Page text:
* Let's start with Bleed the Ballroom Episode 3 at Ovvio Arte (Facebook event page here). Back in 2011 — Who can remember that far back? Har har — I told you about Denney and the Jets' plans for a four-part residency at local gallery/performance space Ovvio Arte. This, their third installment in what has since been christened "Bleed the Ballroom," will feature not only a set from D and the Js — be on the lookout for cameos from Sean Thompson, Taylor Brashears and Those Darlins' Jessi Darlin, says bass-playing Jet Joey Scala — but also a performance from Tristen and DJ sets from JEFF the Brotherhood's Jake Orrall, Those Darlins' Linwood Regensburg and the Cream's own Sean L. Maloney. And The Grilled Cheeserie will be there on the num-nums tip.
* And since I know you saw the word "Anal" in this post's title and were perversely intrigued, let's get on to that one. The Anal Beatles are a supergroup of sorts — and I hope that's the only time you've seen the words "anal" and "supergroup" in the same phrase thus far in your Internetting today — and Basement proprietor Mike "Grimey" Grimes has this scoop for us:
I have what might be a one time only Basement play by a brand new ensemble consisting of one of the Mumford and Sons, a couple of Old Crow Medicine Show members, one Apache Relay and two members of Matthew and the Atlas.
They are calling is The Anal Beatles
They will not tell me what it sounds like but have asked they be referred to as PunkAmeriAcapellaCana, whatever the fuck that is.
They will be second on the bill after May Hwen and before Kansas Bible Company. 9 p.m., $5.
* Well, it looks like the Critic's Pick on Anchor Thieves' show tonight was listed at the incorrect venue in this week's paper. Apologies, apologies. That's the sort of thing that can happen when ... shit, I don't know why it happened, all right? But it happened, and we're sorry. Anyway, Anchor Thieves, Century Club and Tower Defense are playing tonight at The 5 Spot [AT THE 5 SPOT, NOT AT THE BASEMENT], and Seth Graves wrote this Critic's Pick for us:
Stealing anchors is serious business. First off, they’re heavy. And if they aren’t hunkered on the floor of the ocean, they’re strapped to the side of a seagoing vessel that's far out in some treacherous and potentially polluted body of water. But Anchor Thieves pull off their proverbial heist so sneakily that you won’t even know yours is missing until you’re well adrift, watching the shore get smaller and bobbing your head to their melodically despondent, minimally lush soundscape, which rocks as slow and jagged as the boat itself. Taking a cue from the unhurried weight of Galaxie 500 and the layered sensitivity of early-Aughts sad bastards like Blitzen Trapper and American Analog Set, these undervalued locals know how to rock the boat without breaking a sweat. —SETH GRAVES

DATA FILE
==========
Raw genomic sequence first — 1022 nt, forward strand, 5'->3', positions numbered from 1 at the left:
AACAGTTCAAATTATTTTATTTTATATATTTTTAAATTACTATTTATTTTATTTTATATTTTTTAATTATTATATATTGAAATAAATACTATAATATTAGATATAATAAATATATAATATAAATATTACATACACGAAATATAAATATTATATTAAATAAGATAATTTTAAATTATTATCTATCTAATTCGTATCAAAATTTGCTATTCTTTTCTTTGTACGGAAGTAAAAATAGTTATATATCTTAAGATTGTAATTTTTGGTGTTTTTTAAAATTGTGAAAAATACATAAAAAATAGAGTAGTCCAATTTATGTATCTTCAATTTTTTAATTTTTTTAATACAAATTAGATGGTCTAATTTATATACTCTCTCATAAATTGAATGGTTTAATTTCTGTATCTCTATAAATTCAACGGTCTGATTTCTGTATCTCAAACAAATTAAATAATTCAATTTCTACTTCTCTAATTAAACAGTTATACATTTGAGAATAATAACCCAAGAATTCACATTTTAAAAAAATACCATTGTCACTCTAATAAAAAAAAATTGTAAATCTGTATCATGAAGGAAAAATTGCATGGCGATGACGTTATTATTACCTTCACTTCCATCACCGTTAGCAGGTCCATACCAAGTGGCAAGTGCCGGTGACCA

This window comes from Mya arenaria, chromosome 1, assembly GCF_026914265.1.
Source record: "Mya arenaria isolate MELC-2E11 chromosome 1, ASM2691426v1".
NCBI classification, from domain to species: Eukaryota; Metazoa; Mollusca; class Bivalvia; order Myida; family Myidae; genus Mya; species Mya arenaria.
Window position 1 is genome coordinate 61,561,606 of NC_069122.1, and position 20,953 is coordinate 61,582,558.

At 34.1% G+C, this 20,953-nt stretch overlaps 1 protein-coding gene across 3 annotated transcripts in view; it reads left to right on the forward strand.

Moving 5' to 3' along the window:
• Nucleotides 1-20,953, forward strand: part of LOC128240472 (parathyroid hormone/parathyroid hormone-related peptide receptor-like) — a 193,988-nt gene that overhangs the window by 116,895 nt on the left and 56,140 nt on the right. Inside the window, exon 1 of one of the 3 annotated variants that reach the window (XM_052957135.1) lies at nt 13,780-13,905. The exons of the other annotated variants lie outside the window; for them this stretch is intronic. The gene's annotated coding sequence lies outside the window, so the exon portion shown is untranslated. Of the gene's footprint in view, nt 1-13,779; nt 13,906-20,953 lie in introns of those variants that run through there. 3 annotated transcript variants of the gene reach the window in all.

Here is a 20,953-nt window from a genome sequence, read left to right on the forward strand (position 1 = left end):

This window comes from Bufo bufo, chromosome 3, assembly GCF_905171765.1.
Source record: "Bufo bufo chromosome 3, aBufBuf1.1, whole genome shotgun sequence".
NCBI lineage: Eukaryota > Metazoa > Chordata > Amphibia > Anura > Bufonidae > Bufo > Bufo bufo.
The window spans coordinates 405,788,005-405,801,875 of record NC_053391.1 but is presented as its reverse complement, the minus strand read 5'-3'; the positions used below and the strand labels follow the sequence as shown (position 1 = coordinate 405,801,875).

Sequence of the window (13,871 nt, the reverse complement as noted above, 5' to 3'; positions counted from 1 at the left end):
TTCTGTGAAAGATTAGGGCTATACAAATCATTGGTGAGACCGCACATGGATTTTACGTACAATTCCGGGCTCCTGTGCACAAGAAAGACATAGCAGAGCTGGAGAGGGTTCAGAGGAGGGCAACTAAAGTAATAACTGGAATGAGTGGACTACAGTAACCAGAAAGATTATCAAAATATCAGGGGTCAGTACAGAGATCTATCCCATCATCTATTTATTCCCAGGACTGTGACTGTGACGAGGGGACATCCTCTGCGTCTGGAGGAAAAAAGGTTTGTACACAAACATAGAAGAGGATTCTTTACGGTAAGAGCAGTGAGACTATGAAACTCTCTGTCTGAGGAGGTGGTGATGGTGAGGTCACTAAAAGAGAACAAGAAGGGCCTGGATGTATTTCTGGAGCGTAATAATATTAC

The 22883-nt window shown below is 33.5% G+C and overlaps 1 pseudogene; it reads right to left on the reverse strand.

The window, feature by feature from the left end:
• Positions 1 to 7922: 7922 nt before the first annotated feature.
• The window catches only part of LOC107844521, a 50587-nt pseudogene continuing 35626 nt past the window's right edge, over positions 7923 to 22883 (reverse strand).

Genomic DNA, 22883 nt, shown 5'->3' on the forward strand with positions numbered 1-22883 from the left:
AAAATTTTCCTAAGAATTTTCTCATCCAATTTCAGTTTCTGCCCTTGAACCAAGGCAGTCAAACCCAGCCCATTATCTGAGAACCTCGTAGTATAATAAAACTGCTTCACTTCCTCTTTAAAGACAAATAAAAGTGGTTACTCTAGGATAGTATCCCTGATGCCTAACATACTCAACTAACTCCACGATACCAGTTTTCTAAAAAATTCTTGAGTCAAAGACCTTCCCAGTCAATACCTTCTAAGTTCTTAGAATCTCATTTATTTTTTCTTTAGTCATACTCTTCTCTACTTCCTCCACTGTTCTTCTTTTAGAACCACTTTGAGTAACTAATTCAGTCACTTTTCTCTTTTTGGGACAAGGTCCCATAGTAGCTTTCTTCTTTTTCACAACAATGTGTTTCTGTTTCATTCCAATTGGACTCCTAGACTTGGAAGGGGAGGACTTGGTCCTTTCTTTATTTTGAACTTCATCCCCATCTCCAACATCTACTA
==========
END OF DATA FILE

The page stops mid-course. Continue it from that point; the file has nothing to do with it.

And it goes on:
* And finally, over at Mercy Lounge — hey, we actually got the venue right on this one ... fucking A — we've got yet another hot local bill on our hands. Happy Little Trees, Ranch Ghost and Little Viking, with a Critic's Pick courtesy of Adam Gold:
All right, Nashville, it’s a new year and, as always, fresh calendars mean fresh beginnings … and sounds. It’s time to get out there and see what 2012 has to offer in the way of local rock. Get started on that quest tonight at Mercy Lounge, where three of 2011’s ripest indie-rockin’ upstarts make their case for ruling in 2012. Granted, Dan Sommers (Hotpipes, My So-Called Band), Jerry Pentecost (Mayhem, Jonny Corndawg, Tristen) and Kelby Ray (American Bang, The Cadillac Black) are already fairly familiar faces on the local scene. But Happy Little Trees — the power trio featuring all three and fronted by Sommers — unleashes some rousing, bombastic rawk that rocks hard with crisp hooks and capricious keep-you-on-your-toes arrangements. Meanwhile, with their Kinks-copped chord progressions loosely echoing over roughcast surf rhythms, it’s safe to say Ranch Ghost really, really loves classic ’60s psych-rock. With the same passion that Coldplay loves U2. For fuck’s sake, the chorus of the band’s nugget “Lookin’ ” employs gang vocals imploring you to “Take a look in your mind.” And there’s nothing wrong with that. Rounding out this three-band, five-buck gig are locals Little Viking, who pay faithful homage to big, muffed-out ’90s California power pop, and can write a better Weezer song than Rivers Cuomo has in the past 15 years. —ADAM GOLD